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Interpretation 325.1 Naturalization of noncitizen nationals.
The statutes prior to the Act of June 29, 1906, made provision for the naturalization of aliens only. Nationals of the United States who were neither citizens nor aliens
were unable to acquire United States citizenship by judicial naturalization.
The above situation was corrected by the 1906 Act
which contained provisions permitting noncitizen nationals to become citizens upon a modified compliance with the then existing provisions relating to the naturalization of aliens generally.
However, section 7 of the Act of July 14, 1870 (sec. 2169, R.S., 1878), restricting naturalization on racial grounds,
) survived the 1906 enactment and limited the effectiveness of the new provisions.
The Act of October 14, 1940, which replaced the 1906 legislation also provided for the naturalization of noncitizen nationals
in terms which are identical with those of current section 325 except for the physical-presence requirement found therein. Racial restrictions, however, continued to be a limiting factor until their complete elimination by the present law.
Thus, for the first time all noncitizen nationals of American Samoa and Swains Island, the only remaining "outlying possessions"
since enactment of the current statute, are now eligible to naturalization under the special provisions relating to noncitizen nationals.
Immigration requirements inapplicable
. Since noncitizen nationals are not aliens, they are not subject to the immigration laws
and are entitled to free entry into the United States in a manner comparable to that enjoyed by citizens. As a consequence, a record of their admissions to the United States is not a statutory requisite, and the certificate of arrival required for naturalization generally under the statutes that preceded the present law
was unnecessary in connection with their naturalization thereunder.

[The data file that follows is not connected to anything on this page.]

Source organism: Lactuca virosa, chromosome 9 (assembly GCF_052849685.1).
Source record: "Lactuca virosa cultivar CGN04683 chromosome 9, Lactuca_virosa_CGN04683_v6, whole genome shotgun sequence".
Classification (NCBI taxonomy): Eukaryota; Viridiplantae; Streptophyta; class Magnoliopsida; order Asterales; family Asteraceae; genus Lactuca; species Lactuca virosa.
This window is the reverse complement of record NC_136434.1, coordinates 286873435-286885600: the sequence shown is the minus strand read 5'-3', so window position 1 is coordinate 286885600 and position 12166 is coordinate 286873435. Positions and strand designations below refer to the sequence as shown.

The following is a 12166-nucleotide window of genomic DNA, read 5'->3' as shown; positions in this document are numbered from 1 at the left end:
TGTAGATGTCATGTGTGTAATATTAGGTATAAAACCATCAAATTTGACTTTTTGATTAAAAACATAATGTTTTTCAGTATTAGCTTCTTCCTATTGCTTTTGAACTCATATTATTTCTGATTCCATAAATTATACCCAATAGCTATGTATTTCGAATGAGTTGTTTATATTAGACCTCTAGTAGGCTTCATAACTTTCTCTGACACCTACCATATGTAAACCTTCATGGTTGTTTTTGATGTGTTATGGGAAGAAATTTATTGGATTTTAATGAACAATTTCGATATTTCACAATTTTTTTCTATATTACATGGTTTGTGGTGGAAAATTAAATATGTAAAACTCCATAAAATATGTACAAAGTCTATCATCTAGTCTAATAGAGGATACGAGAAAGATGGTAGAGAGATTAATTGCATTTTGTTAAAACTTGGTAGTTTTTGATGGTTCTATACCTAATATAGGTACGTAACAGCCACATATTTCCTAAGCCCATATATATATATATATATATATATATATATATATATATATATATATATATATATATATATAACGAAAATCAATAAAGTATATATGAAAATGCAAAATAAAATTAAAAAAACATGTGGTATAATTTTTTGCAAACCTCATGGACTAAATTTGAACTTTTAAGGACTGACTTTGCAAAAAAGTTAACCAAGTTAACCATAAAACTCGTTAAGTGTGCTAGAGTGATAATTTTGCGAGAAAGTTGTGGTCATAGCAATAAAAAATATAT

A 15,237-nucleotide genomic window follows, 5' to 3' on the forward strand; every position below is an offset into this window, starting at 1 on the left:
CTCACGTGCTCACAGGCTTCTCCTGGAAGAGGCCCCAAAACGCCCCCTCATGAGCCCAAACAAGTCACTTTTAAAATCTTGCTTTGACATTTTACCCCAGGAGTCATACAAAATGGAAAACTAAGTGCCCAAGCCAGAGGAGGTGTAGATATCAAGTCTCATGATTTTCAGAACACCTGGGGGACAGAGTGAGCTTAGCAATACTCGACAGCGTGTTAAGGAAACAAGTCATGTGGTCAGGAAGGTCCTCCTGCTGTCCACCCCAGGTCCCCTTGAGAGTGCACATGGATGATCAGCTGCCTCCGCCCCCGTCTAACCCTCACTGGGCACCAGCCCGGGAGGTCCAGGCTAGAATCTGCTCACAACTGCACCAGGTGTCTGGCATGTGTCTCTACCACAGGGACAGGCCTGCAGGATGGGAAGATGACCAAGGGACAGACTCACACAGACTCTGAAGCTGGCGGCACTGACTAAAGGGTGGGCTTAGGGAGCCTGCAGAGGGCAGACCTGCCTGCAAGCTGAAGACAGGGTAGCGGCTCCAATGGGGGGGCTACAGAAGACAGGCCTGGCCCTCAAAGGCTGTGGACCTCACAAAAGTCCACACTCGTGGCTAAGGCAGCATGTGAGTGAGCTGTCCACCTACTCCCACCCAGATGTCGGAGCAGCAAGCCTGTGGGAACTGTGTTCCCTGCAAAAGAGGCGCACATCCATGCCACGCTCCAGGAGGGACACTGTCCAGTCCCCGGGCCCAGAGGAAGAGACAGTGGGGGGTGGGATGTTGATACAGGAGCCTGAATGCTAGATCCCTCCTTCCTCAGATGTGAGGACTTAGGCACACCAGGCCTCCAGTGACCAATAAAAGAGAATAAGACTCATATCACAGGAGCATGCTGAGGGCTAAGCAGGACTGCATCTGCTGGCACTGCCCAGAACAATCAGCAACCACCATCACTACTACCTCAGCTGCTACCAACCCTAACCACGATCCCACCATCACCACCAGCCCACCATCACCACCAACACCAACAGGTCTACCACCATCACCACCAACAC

State residence and verification of entry
Six months' State residence required
. While current section 325 specifically provides that a noncitizen national's residence in an outlying possession shall count as residence in the United States for naturalization purposes, the section is completely silent as to whether any part of the former residence may be counted as residence in a State for the purpose of meeting the six months' State residence requirement. Based upon a recent decision by the United States District Court for the District of Hawaii,
the Service holds that a noncitizen national who files a petition under current section 316(a) or 319(a) must establish that he has actually resided in the State where the petition is filed for a period of at least six months immediately prior to the filing date, notwithstanding his eligibility for section 325 benefits. (
Verification of entry to confirm six months' State residence
. Where State residence for a year or less is alleged, or circumstances render questionable the extent thereof,
verification of the claimed date of the petitioner's arrival in the United States should be sought, in an effort to confirm compliance with the State residence requirement. While immigration records will not reflect the petitioner's admission, it may be possible to verify his arrival from a passport used at time of entry, declaration records of the Bureau of Customs, or records of transportation lines.
Intention to reside permanently in the United States.
A noncitizen national who establishes his eligibility to count residence and physical presence in the outlying possessions as residence and physical presence in the United States, as provided for in current section 325, and who intends to resume residence in an outlying possession immediately after naturalization, is regarded as having met the basic requirement that a petitioner for naturalization intend to reside permanently in the United States.
. Certain Puerto Ricans who did not acquire United States citizenship under special congressional grants
could gain such status by a simplified form of naturalization under section 5 of the Act of March 2, 1917, and section 2 of the Act of March 4, 1927.
The above proceedings, which required only the taking of an oath of allegiance to the United States, had to be completed within the limited period of time specified by the statutes. However, the same privilege and procedure were revived as section 322 of the Act of October 14, 1940, with respect to persons born in Puerto Rico of alien parents, and continued to be effective until the enactment of the present law.